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Archaeology - Notes from Every Lecture

Course Code
Christopher Watts

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October 27
Three elements of archaeological research
1. Observed material culture
2. Unobserved (past) human/non-human activity
3. Interpretation of (past) human activity)
Material Evidence
1. Physical
a. Artifacts
b. Features
c. Ecofacts
2. Spatial
a. Activity areas
b. Sites
c. Regions
Any portable object whose form has been shaped, i.e. manufactured or modified by way of
human utility
Nonportable material evidence of human activity
Examples: hearths, storage pits, post holes
Non-artifactual material evidence of human activity
Can be further subdivided into macrofossils and microfossils
Macrofossils: visible to naked eye, retrieved through flotation or normal excavation
Microfossils: pollen, phytoliths, found in soils or residues, adhering to artifacts, 200X

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Archaeological site
can be defined in a number of ways
consists of a collection of activity areas containing one of the following: artifacts, ecofacts,
physical location in three-dimensional space
site level: grid system
regional level: map, co-ordinates, settlement features
Site formation processes affected by
human agencies, e.g. curating/discard of objects
natural agencies, e.g. soil composition, environment, temperature, disturbance by animals
(taphonomic processes)
Finding Sites
field methods
subsurface technologies
- excavation: recovering archaeological data. Normally begins with a surface
collection (if site is ploughed or disturbed).
1. Types of excavations:
a. open area (horizontal excavations) uncover and remove
layers (strata) from youngest to oldest simultaneously, across a wide
b. vertical excavations are focused on a single, small portion of
the site, units separated by baulks
- stratigraphy: the analytical process by which we order layers and features
chronologically, based on the Law of Superposition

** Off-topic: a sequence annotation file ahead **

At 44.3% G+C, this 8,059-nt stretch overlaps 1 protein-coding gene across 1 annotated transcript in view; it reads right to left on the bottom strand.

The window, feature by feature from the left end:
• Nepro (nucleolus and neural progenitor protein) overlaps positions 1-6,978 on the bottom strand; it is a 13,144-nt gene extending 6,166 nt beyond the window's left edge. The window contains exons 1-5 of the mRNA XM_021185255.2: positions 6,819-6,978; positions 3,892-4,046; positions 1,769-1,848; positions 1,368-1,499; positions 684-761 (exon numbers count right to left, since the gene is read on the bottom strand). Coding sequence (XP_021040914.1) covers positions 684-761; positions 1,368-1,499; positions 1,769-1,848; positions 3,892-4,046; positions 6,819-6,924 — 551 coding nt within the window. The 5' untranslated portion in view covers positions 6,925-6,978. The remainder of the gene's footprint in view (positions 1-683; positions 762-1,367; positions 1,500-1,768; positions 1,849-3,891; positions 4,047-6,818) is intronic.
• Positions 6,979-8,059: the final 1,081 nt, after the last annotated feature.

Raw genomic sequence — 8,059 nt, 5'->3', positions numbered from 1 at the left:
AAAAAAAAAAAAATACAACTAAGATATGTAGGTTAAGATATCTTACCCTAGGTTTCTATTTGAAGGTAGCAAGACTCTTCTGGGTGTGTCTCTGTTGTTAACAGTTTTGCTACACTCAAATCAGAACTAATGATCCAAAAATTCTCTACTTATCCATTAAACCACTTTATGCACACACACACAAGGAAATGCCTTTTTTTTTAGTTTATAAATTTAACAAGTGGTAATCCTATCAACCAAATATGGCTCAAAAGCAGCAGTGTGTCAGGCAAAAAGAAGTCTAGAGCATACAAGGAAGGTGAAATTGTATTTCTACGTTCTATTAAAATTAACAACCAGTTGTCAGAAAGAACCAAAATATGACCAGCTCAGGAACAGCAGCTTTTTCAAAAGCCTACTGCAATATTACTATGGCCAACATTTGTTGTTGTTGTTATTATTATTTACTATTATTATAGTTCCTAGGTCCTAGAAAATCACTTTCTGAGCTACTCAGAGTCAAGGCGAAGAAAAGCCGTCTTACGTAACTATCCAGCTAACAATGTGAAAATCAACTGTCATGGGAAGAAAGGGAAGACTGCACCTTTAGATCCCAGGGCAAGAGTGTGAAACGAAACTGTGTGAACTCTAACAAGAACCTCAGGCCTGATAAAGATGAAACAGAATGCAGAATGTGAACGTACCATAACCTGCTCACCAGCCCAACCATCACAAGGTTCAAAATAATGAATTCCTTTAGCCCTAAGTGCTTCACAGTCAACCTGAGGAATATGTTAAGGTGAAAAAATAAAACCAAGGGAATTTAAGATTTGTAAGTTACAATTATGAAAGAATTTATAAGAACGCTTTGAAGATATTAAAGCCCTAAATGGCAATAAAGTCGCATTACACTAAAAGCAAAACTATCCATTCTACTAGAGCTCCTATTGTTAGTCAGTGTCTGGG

- Law of Superposition: that sediments are deposited on top of pre-existing
- stratigraphy is a relative dating method
- levels (and, by extension, the artifacts, ecofacts, and features contained in them)
can be ordered through time based on their stratigraphic position
- magnetometry: measures magnetic fields below the earth’s surface. Some
archaeological features (building material with iron, hearths) have their own
magnetic fields

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- ground penetrating radar (GPR): radiowaves to detect subsurface features
- benefits of remote sensing
1. cost effective, efficient, and accurate
2. non-destructive and non-invasive
3. devices are relatively portable
4. on-site real-time data display
surface techniques
- field walking
- testpitting
- aerial photography
- satellite imagery
- remote sensing (measures the resistance of the ground to an electrical
November 3
Absolute dating methods
1. dendrochronology
2. radiocarbon dating
3. potassium-argon dating
4. thermoluminescence dating
- three-ring dating of preserved wood
- chronologies based on overlapping ring sequences
- limitations:
a. cannot be used in tropical regions
b. confined to certain tree species
Radiocarbon dating
- radioactive isotope or ‘variety’ of carbon which forms the atmosphere
- absorbed by plants during photosynthesis
- absorbed by animals when they eat plants
- after death, 16 C decays at a known rate its ‘half-life’
- 5730 +- 40 years
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